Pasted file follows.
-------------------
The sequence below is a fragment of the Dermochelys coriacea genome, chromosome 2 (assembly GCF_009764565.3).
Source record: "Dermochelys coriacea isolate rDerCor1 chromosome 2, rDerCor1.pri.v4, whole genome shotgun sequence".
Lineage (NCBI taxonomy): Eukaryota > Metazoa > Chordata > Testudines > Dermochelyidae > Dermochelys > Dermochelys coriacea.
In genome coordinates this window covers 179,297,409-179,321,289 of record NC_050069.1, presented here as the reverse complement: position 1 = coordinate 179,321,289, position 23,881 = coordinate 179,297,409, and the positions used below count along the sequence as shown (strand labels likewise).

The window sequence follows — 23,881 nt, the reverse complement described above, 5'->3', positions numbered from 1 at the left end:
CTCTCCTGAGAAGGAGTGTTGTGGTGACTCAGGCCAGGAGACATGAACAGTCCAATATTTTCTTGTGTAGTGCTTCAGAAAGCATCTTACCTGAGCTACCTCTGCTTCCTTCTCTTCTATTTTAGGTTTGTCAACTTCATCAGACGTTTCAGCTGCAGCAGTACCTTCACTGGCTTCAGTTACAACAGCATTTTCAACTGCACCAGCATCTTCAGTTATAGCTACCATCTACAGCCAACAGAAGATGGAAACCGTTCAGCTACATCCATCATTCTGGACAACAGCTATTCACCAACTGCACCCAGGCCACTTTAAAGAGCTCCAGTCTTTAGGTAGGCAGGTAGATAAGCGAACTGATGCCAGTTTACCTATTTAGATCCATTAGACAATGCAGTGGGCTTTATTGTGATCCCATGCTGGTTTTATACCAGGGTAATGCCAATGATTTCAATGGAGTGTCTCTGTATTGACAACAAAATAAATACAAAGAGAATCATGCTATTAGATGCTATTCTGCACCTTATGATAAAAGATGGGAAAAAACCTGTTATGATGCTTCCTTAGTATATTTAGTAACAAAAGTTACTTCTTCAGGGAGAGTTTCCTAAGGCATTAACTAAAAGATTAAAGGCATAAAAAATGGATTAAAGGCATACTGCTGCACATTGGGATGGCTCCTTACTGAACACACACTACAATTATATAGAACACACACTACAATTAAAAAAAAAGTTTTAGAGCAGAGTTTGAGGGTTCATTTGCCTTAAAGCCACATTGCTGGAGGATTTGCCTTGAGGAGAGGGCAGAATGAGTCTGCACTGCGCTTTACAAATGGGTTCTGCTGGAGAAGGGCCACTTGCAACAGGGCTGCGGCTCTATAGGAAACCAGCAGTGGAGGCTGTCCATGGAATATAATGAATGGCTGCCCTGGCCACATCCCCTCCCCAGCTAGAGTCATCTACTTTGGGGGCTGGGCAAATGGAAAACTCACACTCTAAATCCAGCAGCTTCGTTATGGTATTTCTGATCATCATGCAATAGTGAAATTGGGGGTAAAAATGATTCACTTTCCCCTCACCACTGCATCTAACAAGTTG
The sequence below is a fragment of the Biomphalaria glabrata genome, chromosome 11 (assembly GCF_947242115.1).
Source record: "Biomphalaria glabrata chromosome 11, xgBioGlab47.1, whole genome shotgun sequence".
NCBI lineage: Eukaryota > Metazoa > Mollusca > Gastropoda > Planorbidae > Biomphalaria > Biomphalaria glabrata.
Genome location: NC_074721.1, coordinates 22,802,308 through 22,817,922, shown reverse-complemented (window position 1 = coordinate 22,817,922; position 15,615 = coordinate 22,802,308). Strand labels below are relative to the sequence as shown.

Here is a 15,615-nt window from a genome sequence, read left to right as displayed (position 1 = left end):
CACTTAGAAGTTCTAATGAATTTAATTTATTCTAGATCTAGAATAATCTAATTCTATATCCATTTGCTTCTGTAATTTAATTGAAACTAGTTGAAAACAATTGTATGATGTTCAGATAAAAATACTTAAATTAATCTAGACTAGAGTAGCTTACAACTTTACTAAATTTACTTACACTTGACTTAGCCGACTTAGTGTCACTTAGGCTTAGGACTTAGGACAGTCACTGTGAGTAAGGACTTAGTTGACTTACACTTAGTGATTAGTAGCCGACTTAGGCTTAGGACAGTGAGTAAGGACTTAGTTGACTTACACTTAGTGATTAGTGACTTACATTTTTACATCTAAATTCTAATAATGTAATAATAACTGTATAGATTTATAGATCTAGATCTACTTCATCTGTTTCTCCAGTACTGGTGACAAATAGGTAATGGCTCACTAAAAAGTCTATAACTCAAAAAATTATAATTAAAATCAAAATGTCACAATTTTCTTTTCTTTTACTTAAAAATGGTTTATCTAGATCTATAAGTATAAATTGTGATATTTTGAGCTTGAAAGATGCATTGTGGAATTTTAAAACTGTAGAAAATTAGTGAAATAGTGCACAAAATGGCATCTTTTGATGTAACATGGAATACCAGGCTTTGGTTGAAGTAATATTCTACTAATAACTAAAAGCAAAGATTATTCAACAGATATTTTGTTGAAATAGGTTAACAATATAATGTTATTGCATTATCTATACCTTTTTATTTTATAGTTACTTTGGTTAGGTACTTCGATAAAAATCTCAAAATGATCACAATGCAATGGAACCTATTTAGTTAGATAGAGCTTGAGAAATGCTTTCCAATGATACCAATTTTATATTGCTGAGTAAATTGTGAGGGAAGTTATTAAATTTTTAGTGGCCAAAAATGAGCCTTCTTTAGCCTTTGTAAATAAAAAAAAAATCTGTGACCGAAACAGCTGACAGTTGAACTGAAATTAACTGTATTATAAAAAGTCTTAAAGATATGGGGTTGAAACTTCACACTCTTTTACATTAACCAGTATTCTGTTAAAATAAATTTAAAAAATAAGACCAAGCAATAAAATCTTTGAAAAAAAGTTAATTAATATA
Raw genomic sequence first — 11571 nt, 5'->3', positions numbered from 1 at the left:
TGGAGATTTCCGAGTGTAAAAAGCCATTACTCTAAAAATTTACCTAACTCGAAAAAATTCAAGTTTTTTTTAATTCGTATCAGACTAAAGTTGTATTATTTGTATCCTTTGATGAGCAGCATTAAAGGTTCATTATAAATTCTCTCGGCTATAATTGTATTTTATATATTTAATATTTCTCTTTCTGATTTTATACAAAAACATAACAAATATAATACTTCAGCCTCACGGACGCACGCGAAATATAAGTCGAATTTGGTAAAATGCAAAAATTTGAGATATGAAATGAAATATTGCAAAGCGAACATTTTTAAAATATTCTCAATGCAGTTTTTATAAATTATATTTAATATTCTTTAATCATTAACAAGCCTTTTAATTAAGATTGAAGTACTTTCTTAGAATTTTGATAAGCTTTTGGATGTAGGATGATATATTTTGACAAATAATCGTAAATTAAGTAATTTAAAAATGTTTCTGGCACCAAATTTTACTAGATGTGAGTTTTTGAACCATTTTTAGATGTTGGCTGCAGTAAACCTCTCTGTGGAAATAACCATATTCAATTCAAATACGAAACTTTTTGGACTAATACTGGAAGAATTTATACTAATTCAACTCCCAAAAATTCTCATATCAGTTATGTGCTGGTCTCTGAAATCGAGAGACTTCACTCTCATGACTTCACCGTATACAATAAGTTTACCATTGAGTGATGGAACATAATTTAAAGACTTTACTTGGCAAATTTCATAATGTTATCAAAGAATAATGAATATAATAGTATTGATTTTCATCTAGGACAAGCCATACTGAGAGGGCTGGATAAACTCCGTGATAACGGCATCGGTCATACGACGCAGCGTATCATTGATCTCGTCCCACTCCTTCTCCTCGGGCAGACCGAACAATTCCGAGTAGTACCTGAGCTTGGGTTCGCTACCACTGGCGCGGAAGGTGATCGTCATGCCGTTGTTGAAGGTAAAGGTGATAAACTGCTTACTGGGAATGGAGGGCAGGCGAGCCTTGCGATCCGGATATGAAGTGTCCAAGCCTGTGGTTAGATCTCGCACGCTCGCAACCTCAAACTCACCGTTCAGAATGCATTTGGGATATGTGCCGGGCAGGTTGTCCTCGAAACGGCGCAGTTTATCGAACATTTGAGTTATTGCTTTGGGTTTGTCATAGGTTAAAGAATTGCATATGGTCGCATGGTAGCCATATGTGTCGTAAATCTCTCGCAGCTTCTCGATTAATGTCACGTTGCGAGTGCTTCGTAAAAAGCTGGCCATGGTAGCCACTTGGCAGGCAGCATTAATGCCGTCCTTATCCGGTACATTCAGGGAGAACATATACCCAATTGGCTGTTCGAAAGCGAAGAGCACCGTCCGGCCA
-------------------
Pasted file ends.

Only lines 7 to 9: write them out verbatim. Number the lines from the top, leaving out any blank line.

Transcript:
The sequence below is a fragment of the Biomphalaria glabrata genome, chromosome 11 (assembly GCF_947242115.1).
Source record: "Biomphalaria glabrata chromosome 11, xgBioGlab47.1, whole genome shotgun sequence".
NCBI lineage: Eukaryota > Metazoa > Mollusca > Gastropoda > Planorbidae > Biomphalaria > Biomphalaria glabrata.